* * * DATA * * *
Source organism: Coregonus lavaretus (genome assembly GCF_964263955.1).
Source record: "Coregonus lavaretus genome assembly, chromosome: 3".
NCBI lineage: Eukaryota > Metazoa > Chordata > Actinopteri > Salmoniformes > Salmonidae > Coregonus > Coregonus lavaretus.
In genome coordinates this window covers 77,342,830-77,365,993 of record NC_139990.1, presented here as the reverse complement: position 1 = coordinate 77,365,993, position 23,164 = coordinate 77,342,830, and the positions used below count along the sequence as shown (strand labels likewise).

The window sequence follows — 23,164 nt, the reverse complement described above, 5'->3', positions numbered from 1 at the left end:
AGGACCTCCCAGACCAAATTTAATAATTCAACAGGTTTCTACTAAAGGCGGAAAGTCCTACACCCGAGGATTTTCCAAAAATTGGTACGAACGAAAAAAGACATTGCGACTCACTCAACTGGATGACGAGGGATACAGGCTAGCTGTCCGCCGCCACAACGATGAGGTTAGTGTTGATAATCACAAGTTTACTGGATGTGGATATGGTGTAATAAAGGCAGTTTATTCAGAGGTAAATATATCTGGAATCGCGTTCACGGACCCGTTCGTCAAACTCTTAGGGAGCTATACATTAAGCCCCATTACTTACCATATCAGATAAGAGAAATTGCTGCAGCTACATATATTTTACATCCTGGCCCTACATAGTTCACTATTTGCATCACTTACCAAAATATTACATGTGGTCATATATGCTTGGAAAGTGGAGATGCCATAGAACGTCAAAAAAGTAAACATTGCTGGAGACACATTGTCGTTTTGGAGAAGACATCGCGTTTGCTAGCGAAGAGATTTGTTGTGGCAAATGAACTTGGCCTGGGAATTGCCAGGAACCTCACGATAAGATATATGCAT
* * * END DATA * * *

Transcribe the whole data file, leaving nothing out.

Source organism: Coregonus lavaretus (genome assembly GCF_964263955.1).
Source record: "Coregonus lavaretus genome assembly, chromosome: 3".
NCBI lineage: Eukaryota > Metazoa > Chordata > Actinopteri > Salmoniformes > Salmonidae > Coregonus > Coregonus lavaretus.
In genome coordinates this window covers 77,342,830-77,365,993 of record NC_139990.1, presented here as the reverse complement: position 1 = coordinate 77,365,993, position 23,164 = coordinate 77,342,830, and the positions used below count along the sequence as shown (strand labels likewise).

The window sequence follows — 23,164 nt, the reverse complement described above, 5'->3', positions numbered from 1 at the left end:
AGGACCTCCCAGACCAAATTTAATAATTCAACAGGTTTCTACTAAAGGCGGAAAGTCCTACACCCGAGGATTTTCCAAAAATTGGTACGAACGAAAAAAGACATTGCGACTCACTCAACTGGATGACGAGGGATACAGGCTAGCTGTCCGCCGCCACAACGATGAGGTTAGTGTTGATAATCACAAGTTTACTGGATGTGGATATGGTGTAATAAAGGCAGTTTATTCAGAGGTAAATATATCTGGAATCGCGTTCACGGACCCGTTCGTCAAACTCTTAGGGAGCTATACATTAAGCCCCATTACTTACCATATCAGATAAGAGAAATTGCTGCAGCTACATATATTTTACATCCTGGCCCTACATAGTTCACTATTTGCATCACTTACCAAAATATTACATGTGGTCATATATGCTTGGAAAGTGGAGATGCCATAGAACGTCAAAAAAGTAAACATTGCTGGAGACACATTGTCGTTTTGGAGAAGACATCGCGTTTGCTAGCGAAGAGATTTGTTGTGGCAAATGAACTTGGCCTGGGAATTGCCAGGAACCTCACGATAAGATATATGCAT